Khima FTGFOP1 CH Hand Rolled 2nd Flush 2014 Nepal Tea from Surajmukhi Tea

Of the many descriptive phrases and terms used to name tea products, the phrase “hand rolled” in a product name always gets me excited. As I peruse the package of Nepal tea samples from Surajmukhi Tea, I see one product with this special phrase in the title. Today’s review will focus on the Khima FTGFOP1 (CH) Hand Rolled 2nd Flush 2014 Nepal Tea.

Much of the tea growing in Nepal occurs in the eastern part of the country, such as Kanchanjangha, Mist Valley, and Pathivara estates. Similarly, this tea is grown and manufactured on the eastern Nepal slopes opposite of the Thurbo Tea Estate in the Darjeeling region of India. The tea bushes grown here are Chinese clonals. This appears to be a very difficult to find tea. In fact, I cannot find a single retailer in North America who offers teas from this factory (at least under the name Khima). That fact always makes me curious. Either this is a hidden gem of a tea, or there is a quality related reason as to why I cannot find it in North America.

With that being said, let’s get started. The sample packet has been opened, and I am immediately leaning toward the hidden gem of a tea theory. Let the journey begin…

Khima FTGFOP1 (CH) 2nd Flush 2014 Nepal Tea Dry Leaves

Khima FTGFOP1 (CH) 2nd Flush 2014 Nepal Tea Dry Leaves

The dry leaves range in color from bright green to reddish-brown to black. There is a respectable amount of silver tips. The pluck is one leaf and bud. The leaves are large fragments and whole leaves. The leaves are hand rolled, and have a very high quality appearance. The aroma is simply incredible, with strong scents of dried cherries and grapes, sweet cocoa, and honey. Impressed is a gross understatement of my opinion about the aroma of these leaves.

Three grams of dry leaves were placed in a five ounce (150 ml) porcelain infusion cup. Purified water was heated to 205°F (96°C). The leaves were infused for 4:00 minutes.

My suggestion for at home preparation is to use three grams of dry leaves for every six to eight ounces (180 to 240 ml) of water to be used. Heat water to 195°F to 205°F (90°C to 96°C). Steep the leaves for 3:00 minutes. Two quality infusions can be expected from the same serving of leaves. Add one minute to the steep time of the second infusion, and expect it to have an overall lighter character than the first infusion.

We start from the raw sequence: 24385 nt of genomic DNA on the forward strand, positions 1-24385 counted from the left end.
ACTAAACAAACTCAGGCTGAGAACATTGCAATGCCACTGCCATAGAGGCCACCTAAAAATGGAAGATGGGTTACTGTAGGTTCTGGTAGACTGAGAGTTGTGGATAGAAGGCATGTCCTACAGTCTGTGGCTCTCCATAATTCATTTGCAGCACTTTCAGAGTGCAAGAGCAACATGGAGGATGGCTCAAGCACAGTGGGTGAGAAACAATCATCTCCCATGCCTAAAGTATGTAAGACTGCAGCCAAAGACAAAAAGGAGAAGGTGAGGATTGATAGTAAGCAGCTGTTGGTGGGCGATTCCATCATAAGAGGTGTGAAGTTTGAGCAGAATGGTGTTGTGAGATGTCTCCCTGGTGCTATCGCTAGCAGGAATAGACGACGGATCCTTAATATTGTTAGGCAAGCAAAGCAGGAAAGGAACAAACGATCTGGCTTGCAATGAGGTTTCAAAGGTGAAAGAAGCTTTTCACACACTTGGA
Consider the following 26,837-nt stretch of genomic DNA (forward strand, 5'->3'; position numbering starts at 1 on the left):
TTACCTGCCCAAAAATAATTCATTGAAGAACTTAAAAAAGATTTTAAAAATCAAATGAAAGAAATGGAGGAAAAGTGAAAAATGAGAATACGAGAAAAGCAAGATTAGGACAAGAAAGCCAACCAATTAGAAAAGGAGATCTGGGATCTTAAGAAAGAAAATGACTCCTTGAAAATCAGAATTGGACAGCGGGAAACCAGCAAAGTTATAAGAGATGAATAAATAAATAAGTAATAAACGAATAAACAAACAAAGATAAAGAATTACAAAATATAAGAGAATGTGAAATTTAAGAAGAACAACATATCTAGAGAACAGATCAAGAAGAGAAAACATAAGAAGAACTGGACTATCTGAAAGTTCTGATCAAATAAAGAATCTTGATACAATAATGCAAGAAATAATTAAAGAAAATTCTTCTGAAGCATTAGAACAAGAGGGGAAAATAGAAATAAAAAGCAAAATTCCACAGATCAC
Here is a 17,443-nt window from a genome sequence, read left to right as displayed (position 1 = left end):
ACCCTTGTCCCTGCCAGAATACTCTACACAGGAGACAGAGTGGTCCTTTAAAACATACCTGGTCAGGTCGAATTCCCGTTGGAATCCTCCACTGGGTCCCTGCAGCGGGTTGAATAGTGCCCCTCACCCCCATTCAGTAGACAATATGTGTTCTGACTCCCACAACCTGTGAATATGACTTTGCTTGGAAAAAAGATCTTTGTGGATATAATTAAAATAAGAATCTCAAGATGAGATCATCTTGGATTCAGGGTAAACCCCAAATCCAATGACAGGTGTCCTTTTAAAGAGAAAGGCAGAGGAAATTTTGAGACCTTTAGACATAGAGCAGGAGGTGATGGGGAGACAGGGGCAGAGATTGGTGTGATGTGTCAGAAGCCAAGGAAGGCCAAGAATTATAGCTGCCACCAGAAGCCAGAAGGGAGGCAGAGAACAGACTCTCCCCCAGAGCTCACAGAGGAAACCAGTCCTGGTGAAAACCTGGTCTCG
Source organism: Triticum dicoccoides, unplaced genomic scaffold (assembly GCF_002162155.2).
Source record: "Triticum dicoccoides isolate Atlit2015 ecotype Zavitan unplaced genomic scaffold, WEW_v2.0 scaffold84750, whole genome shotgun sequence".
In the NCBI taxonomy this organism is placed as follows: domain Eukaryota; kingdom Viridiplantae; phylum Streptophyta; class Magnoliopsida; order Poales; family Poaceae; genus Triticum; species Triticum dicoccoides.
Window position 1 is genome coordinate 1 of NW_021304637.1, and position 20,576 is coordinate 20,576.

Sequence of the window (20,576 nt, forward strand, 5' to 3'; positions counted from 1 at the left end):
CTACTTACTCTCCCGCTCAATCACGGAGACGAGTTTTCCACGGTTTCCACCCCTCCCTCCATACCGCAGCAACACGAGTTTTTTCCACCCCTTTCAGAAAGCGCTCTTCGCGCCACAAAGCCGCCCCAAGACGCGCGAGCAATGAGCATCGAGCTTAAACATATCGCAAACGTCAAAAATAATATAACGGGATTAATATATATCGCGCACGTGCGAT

Khima FTGFOP1 (CH) 2nd Flush 2014 Nepal Tea Infusion

Khima FTGFOP1 (CH) 2nd Flush 2014 Nepal Tea Infusion

The first infusion produced a liquor with a bright golden-yellow color, clear and transparent. This liquor is much lighter in color than most other second flush teas from Nepal and Darjeeling that I have had. The color is more similar to a first flush product. The aroma has strong scents of valley flowers, honey, cherries and grapes, and light hay. The body is medium, with a gentle, smooth texture. The taste has notes of valley flowers, light sweet cocoa, light cherry and grape, and light honey. There is a mild astringency. The aftertaste has hints of honey and flowers, and lingers on the breath for a respectable time.

Khima FTGFOP1 (CH) 2nd Flush 2014 Nepal Tea Infused Leaves

Khima FTGFOP1 (CH) 2nd Flush 2014 Nepal Tea Infused Leaves

The infused leaves range in color from fresh forest green to greenish-brown. The leaves are mostly large fragments, with a respectable amount of whole leaves and tips. The pluck is one leaf and bud. There are very few bare stems in the mix. The leaves are long and narrow, consistent with the Chinese Clonal bush. The leaves have a smooth, thin texture. The aroma is again incredibly sweet and attractive, with scents of black licorice, cherries, light sweet cocoa, and light flowers.

Overall, the Khima FTGFOP1 (CH) 2nd Flush 2014 Nepal Tea was truly a pleasure to experience. This tea had much in common with Darjeeling first flush teas in the dominantly floral aroma and taste, the light color of the infusion, and the medium body. One thing I really enjoy about the Nepal teas is that I find more of a cherry hint in the aroma and taste, while Darjeeling teas have the renowned grape taste. The difference is very subtle, but it is certainly there. Although I did get some grape hints as well as the cherry hints in this particular product. The aroma of the dry leaves and infused leaves has left a very positive mark on my memory, since both aromas were remarkably sweet and attractive. The appearance is high quality, and the hand-plucked, hand rolled processing is easy to distinguish. This is another amazing product from Nepal, and the teas from this country never cease to impress me.

Thanks again to the management team at Surajmukhi Tea for providing this phenomenal tea sample! Cheers!

 

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